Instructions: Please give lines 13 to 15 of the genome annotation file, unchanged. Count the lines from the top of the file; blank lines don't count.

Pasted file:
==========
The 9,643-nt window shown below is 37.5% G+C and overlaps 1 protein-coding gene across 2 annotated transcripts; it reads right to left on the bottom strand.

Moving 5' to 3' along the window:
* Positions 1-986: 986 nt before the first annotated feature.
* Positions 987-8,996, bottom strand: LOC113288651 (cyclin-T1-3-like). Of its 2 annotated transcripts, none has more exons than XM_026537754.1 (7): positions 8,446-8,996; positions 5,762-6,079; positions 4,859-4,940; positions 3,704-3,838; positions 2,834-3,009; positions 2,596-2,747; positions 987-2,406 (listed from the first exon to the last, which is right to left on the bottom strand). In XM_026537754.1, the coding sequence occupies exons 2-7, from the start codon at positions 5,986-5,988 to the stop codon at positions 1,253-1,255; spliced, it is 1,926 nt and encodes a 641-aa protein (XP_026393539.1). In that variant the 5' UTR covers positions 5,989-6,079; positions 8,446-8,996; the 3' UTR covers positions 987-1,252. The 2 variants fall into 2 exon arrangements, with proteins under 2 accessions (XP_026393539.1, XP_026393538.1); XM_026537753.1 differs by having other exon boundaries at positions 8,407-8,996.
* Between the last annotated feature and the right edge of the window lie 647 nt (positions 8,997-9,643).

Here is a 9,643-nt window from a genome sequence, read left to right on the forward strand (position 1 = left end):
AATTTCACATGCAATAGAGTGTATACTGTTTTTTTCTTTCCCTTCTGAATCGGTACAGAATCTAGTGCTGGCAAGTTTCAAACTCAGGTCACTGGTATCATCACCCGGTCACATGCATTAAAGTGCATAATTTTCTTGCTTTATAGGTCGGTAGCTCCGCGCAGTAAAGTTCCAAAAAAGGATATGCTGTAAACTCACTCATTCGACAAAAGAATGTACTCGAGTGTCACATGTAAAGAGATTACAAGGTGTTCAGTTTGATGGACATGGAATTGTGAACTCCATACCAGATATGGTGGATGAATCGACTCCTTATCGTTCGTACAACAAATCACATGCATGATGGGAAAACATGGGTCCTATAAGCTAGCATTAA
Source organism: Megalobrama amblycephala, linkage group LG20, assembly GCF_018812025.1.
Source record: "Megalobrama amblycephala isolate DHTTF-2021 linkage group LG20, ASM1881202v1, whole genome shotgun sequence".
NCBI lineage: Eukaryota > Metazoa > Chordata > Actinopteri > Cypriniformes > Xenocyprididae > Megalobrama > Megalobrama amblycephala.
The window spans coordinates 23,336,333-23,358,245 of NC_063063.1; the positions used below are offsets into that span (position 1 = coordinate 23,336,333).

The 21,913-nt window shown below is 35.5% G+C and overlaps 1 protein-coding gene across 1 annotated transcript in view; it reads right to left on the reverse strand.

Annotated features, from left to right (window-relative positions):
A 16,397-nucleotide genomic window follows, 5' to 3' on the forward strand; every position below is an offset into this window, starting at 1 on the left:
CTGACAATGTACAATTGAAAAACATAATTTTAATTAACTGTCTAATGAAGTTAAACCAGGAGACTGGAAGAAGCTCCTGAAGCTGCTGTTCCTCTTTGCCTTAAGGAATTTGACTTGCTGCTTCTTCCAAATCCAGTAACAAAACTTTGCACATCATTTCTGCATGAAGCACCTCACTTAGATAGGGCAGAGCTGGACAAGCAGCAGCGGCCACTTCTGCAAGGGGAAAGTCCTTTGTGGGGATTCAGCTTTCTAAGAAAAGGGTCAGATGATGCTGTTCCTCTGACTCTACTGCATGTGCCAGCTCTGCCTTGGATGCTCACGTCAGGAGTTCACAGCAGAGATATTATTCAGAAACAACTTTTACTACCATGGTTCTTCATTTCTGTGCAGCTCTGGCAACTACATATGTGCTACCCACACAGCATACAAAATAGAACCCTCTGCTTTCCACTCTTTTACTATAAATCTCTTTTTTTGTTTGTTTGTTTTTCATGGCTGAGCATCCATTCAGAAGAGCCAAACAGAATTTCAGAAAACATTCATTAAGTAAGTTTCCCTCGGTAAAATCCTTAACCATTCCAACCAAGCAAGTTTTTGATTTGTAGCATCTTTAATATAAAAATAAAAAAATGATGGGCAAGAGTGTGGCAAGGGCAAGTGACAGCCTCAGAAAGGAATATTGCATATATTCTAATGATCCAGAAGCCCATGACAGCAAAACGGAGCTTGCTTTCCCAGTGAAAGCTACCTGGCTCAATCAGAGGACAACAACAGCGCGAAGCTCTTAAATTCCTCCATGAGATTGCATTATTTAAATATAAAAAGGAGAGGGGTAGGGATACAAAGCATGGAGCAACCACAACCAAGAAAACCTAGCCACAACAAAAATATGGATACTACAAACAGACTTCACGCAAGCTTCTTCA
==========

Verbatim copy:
Annotated features, from left to right (window-relative positions):
A 16,397-nucleotide genomic window follows, 5' to 3' on the forward strand; every position below is an offset into this window, starting at 1 on the left:
CTGACAATGTACAATTGAAAAACATAATTTTAATTAACTGTCTAATGAAGTTAAACCAGGAGACTGGAAGAAGCTCCTGAAGCTGCTGTTCCTCTTTGCCTTAAGGAATTTGACTTGCTGCTTCTTCCAAATCCAGTAACAAAACTTTGCACATCATTTCTGCATGAAGCACCTCACTTAGATAGGGCAGAGCTGGACAAGCAGCAGCGGCCACTTCTGCAAGGGGAAAGTCCTTTGTGGGGATTCAGCTTTCTAAGAAAAGGGTCAGATGATGCTGTTCCTCTGACTCTACTGCATGTGCCAGCTCTGCCTTGGATGCTCACGTCAGGAGTTCACAGCAGAGATATTATTCAGAAACAACTTTTACTACCATGGTTCTTCATTTCTGTGCAGCTCTGGCAACTACATATGTGCTACCCACACAGCATACAAAATAGAACCCTCTGCTTTCCACTCTTTTACTATAAATCTCTTTTTTTGTTTGTTTGTTTTTCATGGCTGAGCATCCATTCAGAAGAGCCAAACAGAATTTCAGAAAACATTCATTAAGTAAGTTTCCCTCGGTAAAATCCTTAACCATTCCAACCAAGCAAGTTTTTGATTTGTAGCATCTTTAATATAAAAATAAAAAAATGATGGGCAAGAGTGTGGCAAGGGCAAGTGACAGCCTCAGAAAGGAATATTGCATATATTCTAATGATCCAGAAGCCCATGACAGCAAAACGGAGCTTGCTTTCCCAGTGAAAGCTACCTGGCTCAATCAGAGGACAACAACAGCGCGAAGCTCTTAAATTCCTCCATGAGATTGCATTATTTAAATATAAAAAGGAGAGGGGTAGGGATACAAAGCATGGAGCAACCACAACCAAGAAAACCTAGCCACAACAAAAATATGGATACTACAAACAGACTTCACGCAAGCTTCTTCA